Library Links

"Content that might be of interest to Teacher-Librarians..."


Privacy Activity Sheets for Kids

Six activity sheets to get the conversation started

"Kids today go online earlier in life than ever before – [...]  We have created these six activity sheets to give parents and educators a fun way to get the conversation started. The sheets appear in order of difficulty, ranging from very simple (a colouring page) to more difficult (a simple cryptography activity)."

There is also a link to the "Social Smarts" comic/graphic novel.

All materials are also available "en français"



Promote your library on Twitter

Tweet your displays and activities!

Do you want to tweet out your library happenings but feel you need some pointers? Try creating a PicCollage image first. You can use colours, overlay text and apply some cool effects and frames. The finished product can be saved to your camera roll and then uploaded as a single pic to tweet out to parents, colleagues and the world!

Here are a couple of videos (and a help page) to review the basics:

Video: PicCollage (How to create a collage)

Help Doc: Post Twitter pics on iPad

Video: How to use Twitter on the iPad (more general explanation of options of your options.)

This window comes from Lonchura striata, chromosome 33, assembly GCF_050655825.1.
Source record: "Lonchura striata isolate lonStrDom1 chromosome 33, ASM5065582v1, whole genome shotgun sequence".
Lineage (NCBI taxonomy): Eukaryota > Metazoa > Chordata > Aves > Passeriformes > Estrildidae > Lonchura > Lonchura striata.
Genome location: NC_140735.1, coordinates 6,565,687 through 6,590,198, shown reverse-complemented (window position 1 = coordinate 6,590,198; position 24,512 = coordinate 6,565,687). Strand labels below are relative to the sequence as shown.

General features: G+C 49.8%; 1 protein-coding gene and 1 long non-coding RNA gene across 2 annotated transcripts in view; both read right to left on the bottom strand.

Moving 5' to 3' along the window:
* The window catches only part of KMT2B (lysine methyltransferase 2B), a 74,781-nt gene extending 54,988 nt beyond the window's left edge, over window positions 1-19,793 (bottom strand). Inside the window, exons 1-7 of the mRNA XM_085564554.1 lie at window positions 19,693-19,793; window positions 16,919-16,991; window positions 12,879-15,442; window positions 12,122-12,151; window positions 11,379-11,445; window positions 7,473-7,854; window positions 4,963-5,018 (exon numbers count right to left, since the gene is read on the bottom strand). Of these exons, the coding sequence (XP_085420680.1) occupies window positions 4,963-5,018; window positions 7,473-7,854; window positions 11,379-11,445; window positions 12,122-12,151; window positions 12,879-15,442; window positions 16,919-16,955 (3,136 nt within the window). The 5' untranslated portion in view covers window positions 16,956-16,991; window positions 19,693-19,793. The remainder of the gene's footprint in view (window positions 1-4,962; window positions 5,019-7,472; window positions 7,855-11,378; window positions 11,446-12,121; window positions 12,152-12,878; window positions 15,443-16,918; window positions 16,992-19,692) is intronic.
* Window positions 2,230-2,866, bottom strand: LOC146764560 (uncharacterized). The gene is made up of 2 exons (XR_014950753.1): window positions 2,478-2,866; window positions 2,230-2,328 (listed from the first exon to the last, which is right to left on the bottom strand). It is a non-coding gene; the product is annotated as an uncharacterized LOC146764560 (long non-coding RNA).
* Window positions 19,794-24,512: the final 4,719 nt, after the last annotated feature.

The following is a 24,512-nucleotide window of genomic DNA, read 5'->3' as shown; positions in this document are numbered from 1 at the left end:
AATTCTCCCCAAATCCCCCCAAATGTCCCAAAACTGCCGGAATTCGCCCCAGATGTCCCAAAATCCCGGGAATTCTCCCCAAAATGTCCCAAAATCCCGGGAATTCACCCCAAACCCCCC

Finally, here are some more ideas for tweets.

"Using Twitter right from your cell phone  [or iPad]  enables librarians to provide the entire school community with a window into their library. Tracy Karas a Librarian in New York City uses her phone to Tweet updates about new books that have come in, to celebrate student successes, to provide reminders about upcoming events and more."  [LINK]


Changing YouTube Playback Speed

Slow the video for second language learners!

Adrian explains how to change the playback speed of a Youtube video. While he mentions why you might want to speed up the playback (ie. boring clip), second language teachers will be delighted to know that you can select 1/2 playback too. While the audio quality will vary depending on the original enunciation, it can make a rapid-fire French video much easier to grasp for FSL students. (ELL teachers could also find this useful.)

Tip: Don't forget to see if the clip has captions - sometimes the "on-the-fly" captions are laughable, but you might be lucky.

(merci ALP de m'avoir donner la suggestion!)